Everything is so convenient now – yet it feels that it’s come at a great expense.  If I want to know what a word means, I google it; I want to know how old the Queen is, I google it; population of the Earth – google.  I want to eat ice-cream at 3 o’clock in the morning, and I have none at home?  No problem – there’s a 24 hour McDonald’s, only a ten minute drive away, I can have a McFlurry in half an hour! Shops are open 24/7.  People are expected to work on Christmas Day, New Year’s Day, nothing is sacred.

I know, today’s blog seems particularly moany and old-fashioned…but I just wonder…would you be able to manage – not even a whole day, but a whole evening without your phone?  I don’t mean when you are at a party, or out – I mean sat at home – not doing anything.  Could you manage?  Would you be able to resist checking messages?  What about when you hear the seductive, shrill chime that means that you have received a message?  Could you play ‘hard to get’ and resist the temptation of opening the message? Would you be able to cope without checking your social media accounts?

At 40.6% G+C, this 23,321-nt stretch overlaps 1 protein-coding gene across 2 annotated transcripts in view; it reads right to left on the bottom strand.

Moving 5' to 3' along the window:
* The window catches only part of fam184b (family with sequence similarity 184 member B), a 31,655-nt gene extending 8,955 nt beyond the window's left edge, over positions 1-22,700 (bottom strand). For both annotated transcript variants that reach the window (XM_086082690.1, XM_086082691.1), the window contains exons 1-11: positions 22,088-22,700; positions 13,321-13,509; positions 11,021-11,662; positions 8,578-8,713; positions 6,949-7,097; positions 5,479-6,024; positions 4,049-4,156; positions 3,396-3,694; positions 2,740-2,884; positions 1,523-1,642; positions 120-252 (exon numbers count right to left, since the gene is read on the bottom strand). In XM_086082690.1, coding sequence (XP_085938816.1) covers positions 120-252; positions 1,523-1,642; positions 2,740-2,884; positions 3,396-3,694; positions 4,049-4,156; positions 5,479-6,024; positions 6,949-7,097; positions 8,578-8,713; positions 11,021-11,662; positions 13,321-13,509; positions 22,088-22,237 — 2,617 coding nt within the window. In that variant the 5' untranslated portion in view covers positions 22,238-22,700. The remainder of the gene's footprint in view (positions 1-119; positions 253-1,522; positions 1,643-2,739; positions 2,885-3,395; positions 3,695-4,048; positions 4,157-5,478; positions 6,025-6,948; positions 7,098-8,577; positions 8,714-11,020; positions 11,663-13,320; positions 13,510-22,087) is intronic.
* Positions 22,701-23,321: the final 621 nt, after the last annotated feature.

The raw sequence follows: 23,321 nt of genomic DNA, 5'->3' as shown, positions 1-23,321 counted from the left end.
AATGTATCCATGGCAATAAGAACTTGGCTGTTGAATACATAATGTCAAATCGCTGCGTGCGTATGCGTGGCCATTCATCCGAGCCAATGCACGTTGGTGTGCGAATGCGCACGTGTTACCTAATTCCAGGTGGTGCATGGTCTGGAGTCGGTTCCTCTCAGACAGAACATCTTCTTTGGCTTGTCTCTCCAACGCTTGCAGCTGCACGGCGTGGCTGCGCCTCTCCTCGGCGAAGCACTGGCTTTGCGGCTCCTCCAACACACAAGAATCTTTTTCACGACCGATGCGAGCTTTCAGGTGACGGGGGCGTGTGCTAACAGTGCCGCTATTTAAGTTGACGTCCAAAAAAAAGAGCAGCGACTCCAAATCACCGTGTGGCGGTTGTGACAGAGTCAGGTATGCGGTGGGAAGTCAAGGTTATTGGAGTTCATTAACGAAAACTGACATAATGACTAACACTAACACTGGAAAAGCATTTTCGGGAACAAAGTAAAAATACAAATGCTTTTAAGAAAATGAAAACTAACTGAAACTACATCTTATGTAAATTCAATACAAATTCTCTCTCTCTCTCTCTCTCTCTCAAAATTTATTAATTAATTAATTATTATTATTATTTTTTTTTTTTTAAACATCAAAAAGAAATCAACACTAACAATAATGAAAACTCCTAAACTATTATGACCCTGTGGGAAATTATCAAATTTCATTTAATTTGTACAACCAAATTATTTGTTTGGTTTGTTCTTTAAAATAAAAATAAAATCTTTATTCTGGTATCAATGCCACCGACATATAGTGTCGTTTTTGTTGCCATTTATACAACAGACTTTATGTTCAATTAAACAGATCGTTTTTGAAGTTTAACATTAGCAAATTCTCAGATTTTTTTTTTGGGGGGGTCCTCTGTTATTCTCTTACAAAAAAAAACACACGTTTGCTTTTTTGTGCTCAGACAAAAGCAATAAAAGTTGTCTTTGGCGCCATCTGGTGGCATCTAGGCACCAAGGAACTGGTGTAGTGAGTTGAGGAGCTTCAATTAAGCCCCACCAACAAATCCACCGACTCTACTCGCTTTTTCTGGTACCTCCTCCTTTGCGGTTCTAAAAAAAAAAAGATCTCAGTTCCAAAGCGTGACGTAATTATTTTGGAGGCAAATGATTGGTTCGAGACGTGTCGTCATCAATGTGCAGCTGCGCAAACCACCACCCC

If not, how do you feel about that?

I’m not judging – I’m not in a position to – I’m in this situation with you all the way.  What I’m doing is questioning is – is this right?  If it’s not – what do we do about it?  How do we gain control of our lives, instead of letting our devices dictate how we behave?

We’re no longer bored are we?  When I was little, if I ever said to my mum that I was bored – she’d tell me to find something to do – only boring people are bored.  So, I was never bored.  Never, never bored.  Perhaps we need to go back to that state again – perhaps we need our mothers to tell us, ‘only boring people play on their phones and check their messages constantly instead of living in the real world’.